• Changing the default colors. Most said that they would expect to change the colors, but either had trouble finding this function or were were unable to find it altogether.

    Firefox

    With a few one-off exceptions, testers had no problems using Firefox to achieve these tasks:

    • Search the web for a particular news site, and navigate to that site.
    • Set that website as the browser's default startup page.
    • Increase the font size.
    • Create a new tab or window, and navigate to a particular URL.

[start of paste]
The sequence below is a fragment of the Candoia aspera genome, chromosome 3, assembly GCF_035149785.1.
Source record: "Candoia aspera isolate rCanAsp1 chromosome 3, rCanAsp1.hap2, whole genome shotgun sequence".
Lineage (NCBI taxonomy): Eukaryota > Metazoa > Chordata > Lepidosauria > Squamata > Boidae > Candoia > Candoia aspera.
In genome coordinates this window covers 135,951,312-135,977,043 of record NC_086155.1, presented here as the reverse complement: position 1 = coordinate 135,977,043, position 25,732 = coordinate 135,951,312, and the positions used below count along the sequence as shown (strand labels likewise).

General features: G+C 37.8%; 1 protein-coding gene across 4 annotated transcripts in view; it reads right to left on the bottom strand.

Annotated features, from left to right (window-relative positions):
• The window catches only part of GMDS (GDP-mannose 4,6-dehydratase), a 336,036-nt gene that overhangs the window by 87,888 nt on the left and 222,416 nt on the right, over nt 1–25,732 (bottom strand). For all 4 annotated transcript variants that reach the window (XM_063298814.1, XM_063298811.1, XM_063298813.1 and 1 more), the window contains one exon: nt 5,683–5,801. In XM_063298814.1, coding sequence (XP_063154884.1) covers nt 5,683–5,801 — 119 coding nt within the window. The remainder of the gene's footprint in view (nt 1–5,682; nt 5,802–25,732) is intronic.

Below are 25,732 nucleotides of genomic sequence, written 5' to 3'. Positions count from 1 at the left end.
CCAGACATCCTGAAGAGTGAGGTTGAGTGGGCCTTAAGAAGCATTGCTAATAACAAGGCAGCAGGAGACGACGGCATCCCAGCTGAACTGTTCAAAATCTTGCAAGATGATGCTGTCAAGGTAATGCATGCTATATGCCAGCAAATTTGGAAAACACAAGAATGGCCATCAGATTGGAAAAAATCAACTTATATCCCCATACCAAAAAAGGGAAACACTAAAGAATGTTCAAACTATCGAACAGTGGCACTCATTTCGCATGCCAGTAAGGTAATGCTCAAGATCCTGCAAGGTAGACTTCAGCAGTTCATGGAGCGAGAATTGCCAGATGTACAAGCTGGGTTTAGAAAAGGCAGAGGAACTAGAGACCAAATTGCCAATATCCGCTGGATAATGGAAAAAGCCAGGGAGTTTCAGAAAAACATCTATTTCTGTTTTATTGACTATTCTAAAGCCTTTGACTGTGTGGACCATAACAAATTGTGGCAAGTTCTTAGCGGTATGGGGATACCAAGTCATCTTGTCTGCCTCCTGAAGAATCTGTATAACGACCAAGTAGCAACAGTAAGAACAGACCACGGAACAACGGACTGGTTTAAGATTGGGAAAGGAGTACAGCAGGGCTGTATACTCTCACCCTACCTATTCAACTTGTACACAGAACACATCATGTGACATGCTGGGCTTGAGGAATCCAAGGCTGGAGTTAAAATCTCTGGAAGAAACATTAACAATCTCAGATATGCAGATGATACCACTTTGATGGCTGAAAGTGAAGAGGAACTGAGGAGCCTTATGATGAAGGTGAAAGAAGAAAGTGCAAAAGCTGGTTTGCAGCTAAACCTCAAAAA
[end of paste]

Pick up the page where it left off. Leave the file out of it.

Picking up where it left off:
• Save the page for off-line viewing.
    • Download an image from the website.
    • Make a bookmark to a website for later use, and give the bookmark a new name.

    Nautilus

    Testers were easily able to complete these tasks:

    • Create a new folder.
    • Move a folder to a new location.
    • Give a folder a new name.
    • Delete a file.

    However, testers experienced great difficulty with these tasks:

    • Create a new bookmark or shortcut for a folder.
    • Search for a file.


    I'll dig into these results further in another post.

    Usability tests this week

    This week, I conducted a usability test of three open source programs:
    1. Gedit, a text editor
    2. Firefox, a web browser
    3. Nautilus, a file manager
    These programs were selected based on your input of open source programs that feature good usability.